With all of this in mind, this morning I want to focus our attention on the logical next part of the conversation.  Given that we are to be giving to the work of expanding the kingdom; given that we are to be making radical investments in kingdom expansion projects; what should this look like for us personally?  How should we be giving?  Well, the approach to this which has been taken by most churches since the founding of the Church, is the tithe.  But, before you check out because you have heard enough messages about tithing to satisfy your need for being reminded of this, stay with me.  We’re not going to talk about tithing this morning.  Instead, we’re going to take a look at how God desires for His people to be involved in the work of expanding His kingdom.  In particular, there are some helpful words in what Paul wrote in his second letter to the believers in Corinth.  In this regard they were a church not so unlike us.  They were a generous people, but they were finding themselves hung up in a rut as far as their understanding and practice of giving to kingdom work was concerned.  They weren’t getting any worse, but they hadn’t gotten much better recently.  As a result, near the end of 2 Corinthians, Paul gave them some helpful advice.  This advice centered on a love offering he was going to collect upon his next visit.  If you have your Bibles, open them to 2 Corinthians 9, and we’ll dig into this text a bit together.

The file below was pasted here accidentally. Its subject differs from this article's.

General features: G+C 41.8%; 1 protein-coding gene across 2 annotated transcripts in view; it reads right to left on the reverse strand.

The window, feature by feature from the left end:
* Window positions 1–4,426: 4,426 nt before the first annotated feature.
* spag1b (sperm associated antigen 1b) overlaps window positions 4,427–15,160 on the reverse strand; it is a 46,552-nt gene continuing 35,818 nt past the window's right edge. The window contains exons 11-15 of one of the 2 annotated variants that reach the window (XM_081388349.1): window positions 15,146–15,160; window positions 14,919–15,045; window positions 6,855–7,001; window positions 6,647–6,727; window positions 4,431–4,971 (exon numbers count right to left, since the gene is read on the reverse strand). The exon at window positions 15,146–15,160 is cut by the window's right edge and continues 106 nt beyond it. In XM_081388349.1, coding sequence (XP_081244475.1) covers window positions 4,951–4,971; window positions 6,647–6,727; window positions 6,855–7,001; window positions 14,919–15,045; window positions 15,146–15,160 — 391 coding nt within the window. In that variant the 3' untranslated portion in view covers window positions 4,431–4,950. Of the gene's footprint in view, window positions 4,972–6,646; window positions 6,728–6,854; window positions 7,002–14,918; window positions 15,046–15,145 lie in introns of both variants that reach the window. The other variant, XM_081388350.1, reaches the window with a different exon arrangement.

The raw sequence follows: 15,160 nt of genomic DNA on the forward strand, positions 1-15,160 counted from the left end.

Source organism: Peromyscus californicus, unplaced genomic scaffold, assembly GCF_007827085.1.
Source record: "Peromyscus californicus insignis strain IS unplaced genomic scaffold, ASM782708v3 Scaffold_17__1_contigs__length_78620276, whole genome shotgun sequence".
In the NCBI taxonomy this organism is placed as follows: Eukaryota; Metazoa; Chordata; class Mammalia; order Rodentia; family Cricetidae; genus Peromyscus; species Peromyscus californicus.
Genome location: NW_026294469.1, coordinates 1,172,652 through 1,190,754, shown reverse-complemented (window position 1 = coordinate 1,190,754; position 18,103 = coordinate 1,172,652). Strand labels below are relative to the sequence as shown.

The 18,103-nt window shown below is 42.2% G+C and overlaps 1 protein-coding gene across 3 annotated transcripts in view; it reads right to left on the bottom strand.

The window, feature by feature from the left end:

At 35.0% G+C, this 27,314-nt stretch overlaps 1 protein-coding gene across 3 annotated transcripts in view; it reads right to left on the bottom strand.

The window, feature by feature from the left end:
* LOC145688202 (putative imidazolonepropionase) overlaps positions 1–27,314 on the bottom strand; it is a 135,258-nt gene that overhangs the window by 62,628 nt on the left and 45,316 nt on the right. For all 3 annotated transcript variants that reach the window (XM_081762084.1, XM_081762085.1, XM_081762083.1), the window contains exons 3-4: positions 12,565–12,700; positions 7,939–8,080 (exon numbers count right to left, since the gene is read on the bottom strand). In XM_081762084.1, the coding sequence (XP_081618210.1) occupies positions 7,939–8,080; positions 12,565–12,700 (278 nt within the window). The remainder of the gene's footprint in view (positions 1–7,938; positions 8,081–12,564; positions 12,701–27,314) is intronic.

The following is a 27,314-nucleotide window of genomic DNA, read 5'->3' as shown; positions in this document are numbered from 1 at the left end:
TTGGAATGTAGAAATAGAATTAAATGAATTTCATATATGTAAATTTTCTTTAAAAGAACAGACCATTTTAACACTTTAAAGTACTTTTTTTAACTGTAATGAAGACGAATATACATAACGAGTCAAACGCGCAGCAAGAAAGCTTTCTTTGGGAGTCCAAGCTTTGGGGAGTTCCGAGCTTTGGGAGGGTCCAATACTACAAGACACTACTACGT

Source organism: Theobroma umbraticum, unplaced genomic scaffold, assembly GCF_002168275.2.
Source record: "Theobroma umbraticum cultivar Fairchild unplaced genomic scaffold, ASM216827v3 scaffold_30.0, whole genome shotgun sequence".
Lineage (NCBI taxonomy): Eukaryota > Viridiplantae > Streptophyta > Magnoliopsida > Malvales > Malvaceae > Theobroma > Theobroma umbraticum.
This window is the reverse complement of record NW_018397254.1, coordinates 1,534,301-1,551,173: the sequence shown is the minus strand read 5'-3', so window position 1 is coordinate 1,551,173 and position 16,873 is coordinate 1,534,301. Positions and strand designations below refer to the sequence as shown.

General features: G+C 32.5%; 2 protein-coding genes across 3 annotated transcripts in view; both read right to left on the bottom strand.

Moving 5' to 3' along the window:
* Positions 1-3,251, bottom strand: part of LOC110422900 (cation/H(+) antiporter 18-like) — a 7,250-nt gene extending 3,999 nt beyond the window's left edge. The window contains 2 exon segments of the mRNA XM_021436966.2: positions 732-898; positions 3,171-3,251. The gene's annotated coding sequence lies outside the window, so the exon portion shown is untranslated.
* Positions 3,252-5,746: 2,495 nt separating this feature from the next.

In order to get the fullest picture of what’s going on here as possible, we need to start back at the beginning of chapter 8.  Historically, in the mid-40s AD, there was a terrible famine in Palestine.  Things got really bad in Jerusalem, especially for the followers of the Way—what the earliest believers called themselves—who were a cultural pariah.  They were not going to make it on their own power.  As a result, when Paul launched out on his second missionary journey, as he visited the various churches he had planted on his first visit, he took up a special love offering for the Jerusalem believers.  Now, these other believers weren’t exactly rolling in dough, but still they gave generously.  In particular, as Paul relates, the Macedonian believers, who were themselves quite poor, gave above and beyond what they could handle in order to help this group of people they had never met in a place they would never see.  Paul tells the Corinthian believers about their incredible gift, consciously holding them out as a model of generous, sacrificial giving.  He encourages the Corinthians to give, not necessarily to the point of poverty as the Macedonian believers did, but in order that they might share fairly with the Jerusalem brothers and sisters.  And this was fairness not in the sense of equality of outcome, but rather, given their comparatively wealthier status over the Macedonians, their gift for the Jerusalem offering ought to be comparatively larger.